" Give no decision till both sides thou'st heard." - Phocylides

An active community contributes to the day-to-day development and upkeep of the project. We expect the community to contribute to decisions through open debate. The steering council will lead the project and act as final arbitrator on decisions via majority.

  • Users - Users download and use Iris and/or Cartopy. They are the reason these packages have been created and developed. We want to know what problems they experience and ideas they have so that we can improve the software. Become a User by downloading the libraries and starting to use them now.
  • Contributors - Contributors are people who contribute to the Iris and/or Cartopy project but do not have sufficient privileges to merge a pull request. Contributions can be made by providing bug fixes, adding new code, reporting bugs, updating or writing new documentation and gallery additions. Become a Contributor with any of the tasks described above. Please note that merging of source code contributions is at the discretion of the Developers and follows an iterative dialogue. We will also need a completed Contributor's Licence Agreement (CLA). We will be following the 'review-then-commit' process of merging contributions into the project. After nomination by the developers to the steering council, major and effective contributors to the project will be invited to become a developer.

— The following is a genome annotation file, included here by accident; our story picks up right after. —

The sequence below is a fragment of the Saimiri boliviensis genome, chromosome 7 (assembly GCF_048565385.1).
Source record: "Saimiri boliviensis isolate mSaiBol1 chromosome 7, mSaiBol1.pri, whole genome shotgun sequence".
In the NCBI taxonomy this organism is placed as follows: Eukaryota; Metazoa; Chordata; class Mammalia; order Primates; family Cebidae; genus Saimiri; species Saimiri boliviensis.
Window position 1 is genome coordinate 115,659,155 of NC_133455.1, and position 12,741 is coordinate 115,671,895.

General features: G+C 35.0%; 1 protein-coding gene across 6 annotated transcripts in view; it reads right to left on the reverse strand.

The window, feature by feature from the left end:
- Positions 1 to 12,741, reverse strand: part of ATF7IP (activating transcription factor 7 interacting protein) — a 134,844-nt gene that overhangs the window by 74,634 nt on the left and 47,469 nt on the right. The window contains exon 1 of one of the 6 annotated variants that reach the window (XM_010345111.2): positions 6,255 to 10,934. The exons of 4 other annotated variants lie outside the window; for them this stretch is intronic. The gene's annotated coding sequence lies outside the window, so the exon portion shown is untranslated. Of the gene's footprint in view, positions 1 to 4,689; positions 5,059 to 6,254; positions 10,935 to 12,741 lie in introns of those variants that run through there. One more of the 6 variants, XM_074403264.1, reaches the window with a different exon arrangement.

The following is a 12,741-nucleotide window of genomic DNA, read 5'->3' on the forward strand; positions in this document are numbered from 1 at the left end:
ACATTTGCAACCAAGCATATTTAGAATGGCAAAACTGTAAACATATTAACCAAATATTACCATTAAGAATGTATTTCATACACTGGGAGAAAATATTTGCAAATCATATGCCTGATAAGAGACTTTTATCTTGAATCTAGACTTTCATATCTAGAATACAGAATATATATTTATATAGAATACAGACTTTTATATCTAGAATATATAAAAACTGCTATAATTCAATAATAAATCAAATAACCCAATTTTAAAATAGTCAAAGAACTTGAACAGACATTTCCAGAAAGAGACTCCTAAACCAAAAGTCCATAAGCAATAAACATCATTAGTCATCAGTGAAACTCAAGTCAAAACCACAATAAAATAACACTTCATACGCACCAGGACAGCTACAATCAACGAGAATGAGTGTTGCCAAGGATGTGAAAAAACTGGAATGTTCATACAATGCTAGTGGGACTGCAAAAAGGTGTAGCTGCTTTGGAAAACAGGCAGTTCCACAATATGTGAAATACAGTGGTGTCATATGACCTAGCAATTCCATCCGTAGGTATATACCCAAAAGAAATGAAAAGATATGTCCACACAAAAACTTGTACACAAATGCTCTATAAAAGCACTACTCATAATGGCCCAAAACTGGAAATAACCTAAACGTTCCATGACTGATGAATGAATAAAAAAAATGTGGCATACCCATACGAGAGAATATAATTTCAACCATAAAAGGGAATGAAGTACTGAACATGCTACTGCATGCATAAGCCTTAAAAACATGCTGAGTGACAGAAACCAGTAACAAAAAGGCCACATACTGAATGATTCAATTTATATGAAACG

• Developers - It is the Development team's responsibility to ensure the quality of the source code and documentation remains high and that the integrity of the project is preserved. To achieve this, the Development team will: Review and merge Contributors bug fixes, new code and/or documentation from submitted pull requests into the master. Ensure that everyone who wishes to contribute has submitted a CLA. Define coding and testing standards. Define development methodologies.
  • Owners - Owners are responsible for the repository and for granting privileges.
  • Steering council - The steering council is made up of a small group of long-term SciTools developers. The council are responsible for providing high-level steer and scope for the SciTools organisation. It is also able to arbitrate decisions for the wider SciTools developer community via a simple steering council majority. The steering council members are: Andrew Dawson (@ajdawson), Bill Little (@bjlittle), Philip Elson (@pelson)
  • Support- Support is offered on a best endeavour only and is provided as time and resources allow. That said support is an important activity for the Developers as it provides an opportunity to work closely with people using Iris, Cartopy and other SciTools packages. It is from these events that real value is generated that can be brought back into the project. Available support channels for the project can be found at Iris Community Page and on the Cartopy Home page 'Getting Involved' section.

Contact Us

As an open source project SciTools is hosted on GitHub. This is where we discuss and implement future developments in the project. If you're interested in being involved please go to a relevant project and create an Issue or Pull Request, depending on what's more appropriate. Alternatively you can comment on existing Issues and Pull Requests. Any feedback is valuable.